The RADIANCE Lighting Simulation and Rendering System

Gregory J. Ward /


1. Introduction

2. System Design Goals

2.1 Ensure Accurate Calculation of Luminance

2.2 Model Both Electric Light and Daylight

2.3 Support a Variety of Reflectance Models

2.4 Support Complicated Geometry

A lighting simulation of an empty room is not very interesting, nor is it very informative. The contents of a room must be included if light transfer is to be calculated correctly. Also, it is difficult for humans to evaluate aesthetics based on visualizations of empty spaces. Furniture, shadows and other details provide the visual cues a person needs to understand the lighting of a space. Modeling exteriors is even more challenging, often requiring hundreds of thousands of surfaces.

Although we leave the definition of "complicated geometry" somewhat loose, including it as a goal means that we shall not limit the geometric modeling capability of our simulation in any fundamental way. To be practical, data structure size should grow linearly (at worst) with geometric complexity, and there should be no built-in limit as to the number of surfaces. To be accurate, we shall support a variety of surface primitives, also ensuring our models are as memory-efficient as possible. To be general, we shall provide N-sided polygons and a mechanism for interpolating surface normals, so any reasonable shape may be represented. Finally, computation time should have a sublinear relationship to the number of surfaces so that the user does not pay an unreasonable price for accurate modeling.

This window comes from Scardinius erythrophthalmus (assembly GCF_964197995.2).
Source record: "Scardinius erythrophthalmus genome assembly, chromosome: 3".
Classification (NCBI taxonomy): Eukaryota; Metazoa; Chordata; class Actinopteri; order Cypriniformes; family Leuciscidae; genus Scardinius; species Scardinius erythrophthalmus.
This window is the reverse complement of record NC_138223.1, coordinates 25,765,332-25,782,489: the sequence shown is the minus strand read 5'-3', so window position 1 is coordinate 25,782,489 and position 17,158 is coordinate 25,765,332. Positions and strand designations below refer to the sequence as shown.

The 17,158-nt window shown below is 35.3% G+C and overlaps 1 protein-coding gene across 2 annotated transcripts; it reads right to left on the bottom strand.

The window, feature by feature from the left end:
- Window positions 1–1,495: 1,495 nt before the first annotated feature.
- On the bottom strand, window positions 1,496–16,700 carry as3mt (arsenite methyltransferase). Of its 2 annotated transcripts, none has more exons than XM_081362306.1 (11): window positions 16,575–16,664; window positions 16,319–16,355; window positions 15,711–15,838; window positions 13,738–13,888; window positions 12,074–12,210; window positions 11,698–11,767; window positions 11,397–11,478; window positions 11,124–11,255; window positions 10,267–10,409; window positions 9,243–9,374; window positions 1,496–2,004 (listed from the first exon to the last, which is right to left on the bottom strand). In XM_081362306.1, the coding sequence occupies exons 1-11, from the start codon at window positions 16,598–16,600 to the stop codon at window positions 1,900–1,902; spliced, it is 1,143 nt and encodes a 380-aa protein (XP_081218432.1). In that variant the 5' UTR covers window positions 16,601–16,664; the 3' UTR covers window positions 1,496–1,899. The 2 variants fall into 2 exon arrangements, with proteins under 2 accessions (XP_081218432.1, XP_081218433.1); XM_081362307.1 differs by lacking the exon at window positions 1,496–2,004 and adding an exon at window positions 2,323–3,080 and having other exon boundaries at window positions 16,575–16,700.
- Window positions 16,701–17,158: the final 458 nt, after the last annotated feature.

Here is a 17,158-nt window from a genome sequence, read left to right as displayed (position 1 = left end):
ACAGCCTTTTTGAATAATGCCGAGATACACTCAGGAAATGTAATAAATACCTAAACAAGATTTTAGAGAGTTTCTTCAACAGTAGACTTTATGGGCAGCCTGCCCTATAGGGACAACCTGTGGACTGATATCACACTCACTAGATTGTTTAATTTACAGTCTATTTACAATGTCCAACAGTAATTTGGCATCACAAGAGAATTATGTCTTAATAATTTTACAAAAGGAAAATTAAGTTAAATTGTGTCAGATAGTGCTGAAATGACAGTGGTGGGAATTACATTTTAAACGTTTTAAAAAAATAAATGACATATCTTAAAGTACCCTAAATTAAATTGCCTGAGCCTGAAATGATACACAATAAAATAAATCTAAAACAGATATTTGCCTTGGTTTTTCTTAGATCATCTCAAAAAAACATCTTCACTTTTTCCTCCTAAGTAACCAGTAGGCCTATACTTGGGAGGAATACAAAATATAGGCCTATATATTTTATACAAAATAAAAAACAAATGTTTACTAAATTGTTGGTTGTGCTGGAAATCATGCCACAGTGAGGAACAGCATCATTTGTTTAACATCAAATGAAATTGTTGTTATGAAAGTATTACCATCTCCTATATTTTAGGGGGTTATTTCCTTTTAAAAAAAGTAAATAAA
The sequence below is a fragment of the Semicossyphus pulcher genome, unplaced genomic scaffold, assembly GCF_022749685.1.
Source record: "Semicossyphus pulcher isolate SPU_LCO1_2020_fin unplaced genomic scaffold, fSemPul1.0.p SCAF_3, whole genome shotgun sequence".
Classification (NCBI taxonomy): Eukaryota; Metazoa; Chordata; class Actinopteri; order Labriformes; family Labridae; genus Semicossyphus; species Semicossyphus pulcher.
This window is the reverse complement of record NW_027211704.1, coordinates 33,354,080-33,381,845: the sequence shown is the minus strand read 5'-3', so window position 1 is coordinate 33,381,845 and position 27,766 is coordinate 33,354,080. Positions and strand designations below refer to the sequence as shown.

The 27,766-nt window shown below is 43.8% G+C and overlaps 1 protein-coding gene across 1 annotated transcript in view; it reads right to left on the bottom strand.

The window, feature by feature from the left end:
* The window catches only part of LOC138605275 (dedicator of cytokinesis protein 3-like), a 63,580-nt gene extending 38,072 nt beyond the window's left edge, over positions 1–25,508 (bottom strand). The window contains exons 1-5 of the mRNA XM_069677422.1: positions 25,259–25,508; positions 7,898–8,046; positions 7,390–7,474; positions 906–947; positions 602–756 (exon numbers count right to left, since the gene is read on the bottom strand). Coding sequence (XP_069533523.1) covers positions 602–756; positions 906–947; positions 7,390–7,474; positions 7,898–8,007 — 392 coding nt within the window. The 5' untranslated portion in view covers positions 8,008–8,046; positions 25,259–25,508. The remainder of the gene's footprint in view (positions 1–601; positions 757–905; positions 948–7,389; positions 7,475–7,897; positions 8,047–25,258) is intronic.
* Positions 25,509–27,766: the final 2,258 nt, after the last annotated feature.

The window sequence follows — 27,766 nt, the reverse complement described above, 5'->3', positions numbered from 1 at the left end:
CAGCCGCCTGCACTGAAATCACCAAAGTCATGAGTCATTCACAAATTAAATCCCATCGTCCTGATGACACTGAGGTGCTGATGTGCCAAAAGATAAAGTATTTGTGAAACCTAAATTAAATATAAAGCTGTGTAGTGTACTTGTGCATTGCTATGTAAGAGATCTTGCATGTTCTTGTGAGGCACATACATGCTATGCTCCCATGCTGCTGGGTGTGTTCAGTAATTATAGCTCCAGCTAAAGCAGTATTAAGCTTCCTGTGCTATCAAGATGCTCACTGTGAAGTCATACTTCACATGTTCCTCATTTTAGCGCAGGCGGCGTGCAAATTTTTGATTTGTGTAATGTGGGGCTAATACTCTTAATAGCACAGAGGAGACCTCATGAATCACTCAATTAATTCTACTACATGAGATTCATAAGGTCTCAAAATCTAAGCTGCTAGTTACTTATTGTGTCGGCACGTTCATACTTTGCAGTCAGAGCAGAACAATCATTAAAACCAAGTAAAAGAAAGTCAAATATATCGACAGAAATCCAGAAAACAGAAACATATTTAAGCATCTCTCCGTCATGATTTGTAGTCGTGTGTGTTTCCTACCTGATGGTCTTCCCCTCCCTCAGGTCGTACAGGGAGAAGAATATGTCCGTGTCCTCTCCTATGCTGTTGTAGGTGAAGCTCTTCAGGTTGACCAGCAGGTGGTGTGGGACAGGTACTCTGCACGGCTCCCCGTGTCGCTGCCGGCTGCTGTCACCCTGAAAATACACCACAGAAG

2.5 Take Unmodified Input from CAD Systems

3. Approach

3.1 Hybrid Deterministic/Stochastic Ray Tracing

3.2 Cached Indirect Irradiances for Diffuse Interreflection

3.3 Adaptive Sampling of Light Sources

3.4 Automatic Preprocessing of "Virtual" Light Sources

3.5 User-directed Preprocessing of "Secondary" Sources

3.6 Hierarchical Octrees for Spatial Subdivision

3.7 Patterns and Textures

3.8 Parallel Processing

3.9 Animation

3.10 Implementation Issues

4. Applications and Results

4.1 Electric Lighting

4.2 Daylighting

5. Conclusion

6. Acknowledgements

7. Software Availability

8. Appendix